Revenue-first journalism

“No newsroom will launch a new initiative without having a clear plan for its financial sustainability.”

2018 brings a focus to revenue-first journalism, broader and stronger efforts to drive trust in news, and simple, short content and distribution formats.

  • Revenue first: Mobile-first strategies will continue to be vital to reach audiences, and the low cost of innovation will continue to allow for low-risk experimentation, but the focus for new journalism projects will be revenue-first. No newsroom will launch a new initiative without having a clear plan for its financial sustainability. Legacy newsrooms and start-ups will deal with it in their own ways, i.e., The New York Times cutting its free articles limit from 10 to 5 per month to drive subscriptions, and Axios focusing on owning a specific audience and diversifying its sources of revenue by selling sponsorships, ads, and events.
  • Trust: News organizations, foundations, and nonprofits will embark on major efforts to drive and strengthen trust in journalism and news brands. In a context in which the president attacks the credibility of news organizations on a daily basis, we will see more efforts that range from slogans like The Washington Post’s “Democracy Dies in Darkness” to The Trust Project, which aims to create standards of transparency in journalism to build a trusted press. We will also see more investments in bulletproof reporting. All trust efforts will highlight two elements: clarity and engagement. Clarity in the form of explainers, reporter bios, a clear differentiation between reporting and opinion, and making ethics codes public and transparent. Engagement by allowing the audience/community to be part of the reporting process through story ideas, sourcing, and commenting, resulting in higher impact journalism, in part because the community owns the stories.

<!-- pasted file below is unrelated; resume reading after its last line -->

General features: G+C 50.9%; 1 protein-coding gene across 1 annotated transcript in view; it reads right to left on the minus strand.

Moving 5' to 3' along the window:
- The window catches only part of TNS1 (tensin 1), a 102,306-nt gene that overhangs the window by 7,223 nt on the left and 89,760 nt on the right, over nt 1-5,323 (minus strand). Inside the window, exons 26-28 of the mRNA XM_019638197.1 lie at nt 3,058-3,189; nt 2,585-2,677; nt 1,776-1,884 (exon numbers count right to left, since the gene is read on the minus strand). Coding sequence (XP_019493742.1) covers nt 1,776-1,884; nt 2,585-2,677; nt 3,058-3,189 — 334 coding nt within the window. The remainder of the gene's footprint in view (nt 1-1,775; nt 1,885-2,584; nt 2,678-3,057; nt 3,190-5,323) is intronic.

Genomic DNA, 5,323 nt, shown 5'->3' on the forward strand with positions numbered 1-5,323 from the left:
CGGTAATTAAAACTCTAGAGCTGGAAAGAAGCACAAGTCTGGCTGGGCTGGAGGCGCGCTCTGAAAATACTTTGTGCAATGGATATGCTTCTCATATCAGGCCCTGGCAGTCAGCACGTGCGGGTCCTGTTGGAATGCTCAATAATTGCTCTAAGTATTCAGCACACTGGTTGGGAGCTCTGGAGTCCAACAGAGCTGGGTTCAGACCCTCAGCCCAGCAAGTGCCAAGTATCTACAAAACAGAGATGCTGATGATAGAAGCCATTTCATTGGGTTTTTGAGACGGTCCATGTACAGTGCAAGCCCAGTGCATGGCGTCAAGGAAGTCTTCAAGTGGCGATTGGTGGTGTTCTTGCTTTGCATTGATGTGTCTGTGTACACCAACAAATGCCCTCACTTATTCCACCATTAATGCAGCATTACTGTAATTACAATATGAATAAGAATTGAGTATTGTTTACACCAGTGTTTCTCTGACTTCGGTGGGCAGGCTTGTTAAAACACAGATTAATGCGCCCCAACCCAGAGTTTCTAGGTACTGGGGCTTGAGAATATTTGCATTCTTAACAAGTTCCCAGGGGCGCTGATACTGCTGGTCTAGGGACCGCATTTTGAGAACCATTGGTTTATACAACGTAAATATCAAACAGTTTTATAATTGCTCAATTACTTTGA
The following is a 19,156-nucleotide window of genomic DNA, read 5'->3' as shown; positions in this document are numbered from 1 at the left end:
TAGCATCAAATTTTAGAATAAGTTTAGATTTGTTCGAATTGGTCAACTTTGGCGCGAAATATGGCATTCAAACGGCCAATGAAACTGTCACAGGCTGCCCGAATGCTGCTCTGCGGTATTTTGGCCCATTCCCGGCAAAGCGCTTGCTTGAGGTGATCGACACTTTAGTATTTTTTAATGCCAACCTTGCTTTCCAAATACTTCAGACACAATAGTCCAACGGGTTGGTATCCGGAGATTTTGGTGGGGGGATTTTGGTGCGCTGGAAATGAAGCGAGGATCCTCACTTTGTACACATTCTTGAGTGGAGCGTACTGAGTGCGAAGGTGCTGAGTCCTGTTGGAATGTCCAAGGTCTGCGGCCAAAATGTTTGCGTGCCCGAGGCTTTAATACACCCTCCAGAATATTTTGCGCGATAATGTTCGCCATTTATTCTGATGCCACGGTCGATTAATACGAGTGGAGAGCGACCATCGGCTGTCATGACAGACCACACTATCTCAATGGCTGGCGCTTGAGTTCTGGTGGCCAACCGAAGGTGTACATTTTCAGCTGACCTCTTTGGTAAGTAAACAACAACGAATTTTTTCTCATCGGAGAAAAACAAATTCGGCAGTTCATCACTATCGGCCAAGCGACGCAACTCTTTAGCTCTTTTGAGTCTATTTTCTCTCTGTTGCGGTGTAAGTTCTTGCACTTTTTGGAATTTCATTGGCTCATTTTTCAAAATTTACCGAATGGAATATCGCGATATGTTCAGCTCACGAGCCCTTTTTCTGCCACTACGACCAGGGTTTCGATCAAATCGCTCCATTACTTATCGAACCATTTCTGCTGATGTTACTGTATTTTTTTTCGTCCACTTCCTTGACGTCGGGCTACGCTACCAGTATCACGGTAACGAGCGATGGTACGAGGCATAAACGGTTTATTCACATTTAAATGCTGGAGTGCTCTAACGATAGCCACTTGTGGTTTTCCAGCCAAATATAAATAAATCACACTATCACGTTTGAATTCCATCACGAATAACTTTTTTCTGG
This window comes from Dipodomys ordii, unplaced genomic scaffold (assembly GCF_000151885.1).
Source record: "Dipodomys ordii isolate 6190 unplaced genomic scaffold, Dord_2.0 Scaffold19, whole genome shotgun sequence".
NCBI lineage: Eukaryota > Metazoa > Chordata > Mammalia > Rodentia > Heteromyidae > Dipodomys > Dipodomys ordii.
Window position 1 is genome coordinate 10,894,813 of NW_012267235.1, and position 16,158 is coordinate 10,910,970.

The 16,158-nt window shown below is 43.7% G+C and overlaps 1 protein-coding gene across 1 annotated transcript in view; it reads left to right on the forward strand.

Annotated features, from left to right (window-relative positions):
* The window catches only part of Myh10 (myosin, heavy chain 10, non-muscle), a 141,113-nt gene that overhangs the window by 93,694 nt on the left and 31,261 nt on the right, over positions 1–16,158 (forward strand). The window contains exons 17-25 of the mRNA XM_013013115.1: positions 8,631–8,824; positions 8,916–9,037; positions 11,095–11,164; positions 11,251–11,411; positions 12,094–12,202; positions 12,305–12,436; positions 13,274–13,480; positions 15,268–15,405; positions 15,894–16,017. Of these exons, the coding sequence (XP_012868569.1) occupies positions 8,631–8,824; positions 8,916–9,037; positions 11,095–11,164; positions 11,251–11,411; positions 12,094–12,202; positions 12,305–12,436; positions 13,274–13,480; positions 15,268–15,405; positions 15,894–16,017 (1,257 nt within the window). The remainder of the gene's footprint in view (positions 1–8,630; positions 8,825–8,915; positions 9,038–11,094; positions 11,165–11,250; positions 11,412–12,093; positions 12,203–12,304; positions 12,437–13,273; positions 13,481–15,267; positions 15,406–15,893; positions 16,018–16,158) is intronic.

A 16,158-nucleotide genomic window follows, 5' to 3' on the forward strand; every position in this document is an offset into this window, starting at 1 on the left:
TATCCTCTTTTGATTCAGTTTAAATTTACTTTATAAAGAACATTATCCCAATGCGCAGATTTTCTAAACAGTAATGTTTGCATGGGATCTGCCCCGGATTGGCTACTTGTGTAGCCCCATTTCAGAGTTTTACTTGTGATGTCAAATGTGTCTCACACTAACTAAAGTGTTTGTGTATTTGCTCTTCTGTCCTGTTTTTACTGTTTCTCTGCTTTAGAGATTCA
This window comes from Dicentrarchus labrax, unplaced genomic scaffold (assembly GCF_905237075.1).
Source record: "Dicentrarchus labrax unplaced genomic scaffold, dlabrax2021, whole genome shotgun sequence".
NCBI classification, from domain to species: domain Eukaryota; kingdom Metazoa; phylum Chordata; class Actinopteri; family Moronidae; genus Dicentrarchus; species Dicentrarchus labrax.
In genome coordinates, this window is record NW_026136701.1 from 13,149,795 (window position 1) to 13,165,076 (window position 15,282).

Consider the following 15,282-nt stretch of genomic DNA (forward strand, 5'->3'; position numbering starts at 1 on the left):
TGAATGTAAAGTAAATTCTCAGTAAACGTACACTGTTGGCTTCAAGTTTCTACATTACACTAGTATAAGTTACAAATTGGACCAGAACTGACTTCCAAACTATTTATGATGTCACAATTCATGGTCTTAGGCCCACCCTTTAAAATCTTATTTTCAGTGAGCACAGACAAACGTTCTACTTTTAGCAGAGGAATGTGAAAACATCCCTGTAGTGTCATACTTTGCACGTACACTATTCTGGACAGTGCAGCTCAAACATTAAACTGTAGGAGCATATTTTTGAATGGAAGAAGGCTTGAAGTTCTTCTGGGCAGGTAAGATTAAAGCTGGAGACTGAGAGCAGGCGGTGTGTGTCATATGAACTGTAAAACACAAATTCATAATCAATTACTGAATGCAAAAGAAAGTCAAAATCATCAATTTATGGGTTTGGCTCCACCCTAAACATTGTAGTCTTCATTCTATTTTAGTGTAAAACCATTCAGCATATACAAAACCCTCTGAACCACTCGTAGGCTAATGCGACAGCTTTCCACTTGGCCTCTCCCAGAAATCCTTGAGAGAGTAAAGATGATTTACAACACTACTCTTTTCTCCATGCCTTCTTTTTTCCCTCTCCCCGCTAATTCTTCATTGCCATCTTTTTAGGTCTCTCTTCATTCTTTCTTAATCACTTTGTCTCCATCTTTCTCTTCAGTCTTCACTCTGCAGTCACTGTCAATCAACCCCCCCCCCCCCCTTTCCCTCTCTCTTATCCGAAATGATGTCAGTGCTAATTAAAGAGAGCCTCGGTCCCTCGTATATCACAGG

• Simplicity: In alignment with the revenue-first strategy and trust efforts, news organizations will focus on projects that allow them to own niche audiences and drive traffic and engagement with short-form, mobile-friendly content. We will see a stronger comeback of “retro” formats and distribution platforms that range from newsletters like The Skimm to mobile micro reports to video explainers, podcasts, bots, and bite-sized content that is easy to digest on your mobile device.

José Zamora is vice president of strategic communications for Univision News.

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Joanne Lipman   Journalists inventing revenue streams

Julia Beizer   A longer view on the pivot

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Federica Cherubini   The rise of bridge roles in news organizations

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Ståle Grut   Reclaiming audience interaction from social networks

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Taylor Lorenz   Social and media will split

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Gordon Crovitz   Serving readers over advertisers

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Doris Truong   Computer vision vs. the Internet vigilantes

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Monique Judge   Letting black women tell their own stories

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Mike Caulfield   Refactoring media literacy for the networked age

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